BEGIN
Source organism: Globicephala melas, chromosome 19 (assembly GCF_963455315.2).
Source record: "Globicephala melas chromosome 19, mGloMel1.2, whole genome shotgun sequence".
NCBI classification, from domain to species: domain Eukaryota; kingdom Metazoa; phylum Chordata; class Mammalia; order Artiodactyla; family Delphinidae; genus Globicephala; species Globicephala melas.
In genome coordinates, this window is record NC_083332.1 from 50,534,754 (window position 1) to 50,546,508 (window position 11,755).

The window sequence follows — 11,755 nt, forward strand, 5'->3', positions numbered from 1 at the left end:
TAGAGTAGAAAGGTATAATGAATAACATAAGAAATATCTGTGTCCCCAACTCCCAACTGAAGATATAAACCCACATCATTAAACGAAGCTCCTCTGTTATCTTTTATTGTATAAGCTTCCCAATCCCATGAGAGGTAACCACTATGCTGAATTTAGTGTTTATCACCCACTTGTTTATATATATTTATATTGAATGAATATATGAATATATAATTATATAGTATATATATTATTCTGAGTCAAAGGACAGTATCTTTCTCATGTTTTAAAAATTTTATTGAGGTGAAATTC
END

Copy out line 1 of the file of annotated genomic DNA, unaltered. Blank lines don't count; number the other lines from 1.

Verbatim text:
Source organism: Globicephala melas, chromosome 19 (assembly GCF_963455315.2).